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Perverse Romanticism

Aesthetics and Sexuality in Britain, 1750–1832

Richard C. Sha

Publication Year: 2009

Richard C. Sha’s revealing study considers how science shaped notions of sexuality, reproduction, and gender in the Romantic period. Through careful and imaginative readings of various scientific texts, the philosophy of Immanuel Kant and Longinus, and the works of such writers as William Blake, Percy Bysshe Shelley, Mary Wollstonecraft, and Lord Byron, Sha explores the influence of contemporary aesthetics and biology on literary Romanticism. Revealing that ideas of sexuality during the Romantic era were much more fluid and undecided than they are often characterized in the existing scholarship, Sha’s innovative study complicates received claims concerning the shift from perversity to perversion in the nineteenth century. He observes that the questions of perversity—or purposelessness—became simultaneously critical in Kantian aesthetics, biological functionalism, and Romantic ideas of private and public sexuality. The Romantics, then, sought to reconceptualize sexual pleasure as deriving from mutuality rather than from the biological purpose of reproduction. At the nexus of Kantian aesthetics, literary analysis, and the history of medicine, Perverse Romanticism makes an important contribution to the study of sexuality in the long eighteenth century.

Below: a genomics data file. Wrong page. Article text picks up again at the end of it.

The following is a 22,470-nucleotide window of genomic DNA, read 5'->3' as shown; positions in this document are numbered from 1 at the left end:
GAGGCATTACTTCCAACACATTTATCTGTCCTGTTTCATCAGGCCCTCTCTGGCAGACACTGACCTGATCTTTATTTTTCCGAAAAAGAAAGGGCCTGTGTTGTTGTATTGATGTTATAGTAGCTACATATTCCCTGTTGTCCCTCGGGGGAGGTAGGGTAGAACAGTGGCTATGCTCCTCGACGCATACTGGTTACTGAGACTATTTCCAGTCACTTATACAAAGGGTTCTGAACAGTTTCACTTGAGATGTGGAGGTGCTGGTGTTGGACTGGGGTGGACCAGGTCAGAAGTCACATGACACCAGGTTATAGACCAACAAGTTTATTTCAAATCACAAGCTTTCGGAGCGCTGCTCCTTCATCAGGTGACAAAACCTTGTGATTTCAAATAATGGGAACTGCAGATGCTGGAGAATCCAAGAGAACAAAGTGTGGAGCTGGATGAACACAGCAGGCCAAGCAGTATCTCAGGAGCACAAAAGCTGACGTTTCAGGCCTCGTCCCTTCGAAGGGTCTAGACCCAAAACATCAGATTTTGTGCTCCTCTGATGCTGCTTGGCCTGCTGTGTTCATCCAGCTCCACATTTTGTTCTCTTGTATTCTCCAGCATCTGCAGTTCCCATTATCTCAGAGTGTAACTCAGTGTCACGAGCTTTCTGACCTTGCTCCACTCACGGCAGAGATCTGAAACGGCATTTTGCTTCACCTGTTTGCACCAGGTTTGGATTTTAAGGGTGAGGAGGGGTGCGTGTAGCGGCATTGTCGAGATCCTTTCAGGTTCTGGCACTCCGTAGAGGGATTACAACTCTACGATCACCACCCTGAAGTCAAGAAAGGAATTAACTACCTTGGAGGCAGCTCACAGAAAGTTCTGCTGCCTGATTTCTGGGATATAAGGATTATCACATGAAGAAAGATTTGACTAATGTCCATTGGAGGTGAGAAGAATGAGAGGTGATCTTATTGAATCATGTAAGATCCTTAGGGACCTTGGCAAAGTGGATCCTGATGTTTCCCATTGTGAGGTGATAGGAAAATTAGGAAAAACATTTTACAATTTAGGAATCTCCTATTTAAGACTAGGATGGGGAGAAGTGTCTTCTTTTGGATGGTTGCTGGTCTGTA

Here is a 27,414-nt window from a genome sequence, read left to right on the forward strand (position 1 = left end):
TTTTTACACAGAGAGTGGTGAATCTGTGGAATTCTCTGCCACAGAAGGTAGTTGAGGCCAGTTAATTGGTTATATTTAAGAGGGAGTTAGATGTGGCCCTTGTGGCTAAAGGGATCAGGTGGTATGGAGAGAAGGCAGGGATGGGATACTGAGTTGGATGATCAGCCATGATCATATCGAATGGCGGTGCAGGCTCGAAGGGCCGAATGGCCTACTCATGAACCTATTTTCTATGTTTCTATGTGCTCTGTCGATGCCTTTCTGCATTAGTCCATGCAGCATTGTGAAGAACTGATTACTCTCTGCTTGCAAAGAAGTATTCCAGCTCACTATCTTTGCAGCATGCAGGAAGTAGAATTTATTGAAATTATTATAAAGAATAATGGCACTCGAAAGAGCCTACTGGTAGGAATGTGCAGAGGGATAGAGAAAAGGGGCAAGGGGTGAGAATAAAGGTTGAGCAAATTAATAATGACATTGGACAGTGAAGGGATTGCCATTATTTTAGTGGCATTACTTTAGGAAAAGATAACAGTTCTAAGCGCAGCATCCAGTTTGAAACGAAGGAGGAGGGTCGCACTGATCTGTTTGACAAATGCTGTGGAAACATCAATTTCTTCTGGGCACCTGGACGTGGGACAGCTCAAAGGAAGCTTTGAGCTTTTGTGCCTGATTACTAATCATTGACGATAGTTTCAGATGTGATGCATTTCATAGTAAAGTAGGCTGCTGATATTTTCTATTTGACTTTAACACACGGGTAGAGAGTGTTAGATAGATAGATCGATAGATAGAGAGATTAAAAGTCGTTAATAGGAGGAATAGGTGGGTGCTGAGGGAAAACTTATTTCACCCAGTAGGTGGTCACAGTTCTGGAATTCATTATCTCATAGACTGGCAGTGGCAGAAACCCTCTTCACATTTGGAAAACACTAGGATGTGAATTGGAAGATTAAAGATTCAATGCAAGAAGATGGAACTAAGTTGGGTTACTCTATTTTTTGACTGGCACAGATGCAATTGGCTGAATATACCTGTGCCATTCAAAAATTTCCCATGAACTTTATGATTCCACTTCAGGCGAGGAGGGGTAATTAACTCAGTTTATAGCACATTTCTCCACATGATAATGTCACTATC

Published by: The Johns Hopkins University Press

Acknowledgments

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pp. ix-xi

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Introduction

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pp. 1-15

Perverse Romanticism examines how sexuality and aesthetics—customarily treated as opposed concepts—were actually united in Romanticism by a common distrust of function. Aesthetics has long held the notion that works of art should avoid function (purpose, interest). In this book, I ask why functionlessness or perversity has been so valued in aesthetics and so lambasted in sexuality.1 I also ask why Romantic writers such as...

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1 Romantic Science and the Perversification of Sexual Pleasure

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pp. 16-50

During the Romantic period, the sciences of sexuality and of sexual pleasure (neurology, botany, natural history, biology, and anatomy) acknowledged the perverseness of human sexuality, its resistance to reproductive telos and discipline. This conception of perversity helps explain why the Romantics constructed what Blake called “the lineaments of gratified desire” as a potential, if problematic, site of social liberation...

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2 Historicizing Perversion: Perversity, Perversion, and the Rise of Function in the Biological Sciences

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pp. 51-77

That Percy Shelley’s skepticism about the “the purposes for which the sexual instinct are supposed to have existed” (D. Clark 223) appears in his treatment of Greek pederasty shows the poet refusing to elevate one kind of sex act over another on the basis of purpose. Likewise, William Blake vehemently denied Emanuel Swedenborg’s point that “Organs and Viscera” of man’s body correspond to “Thing[s] in the created Universe ...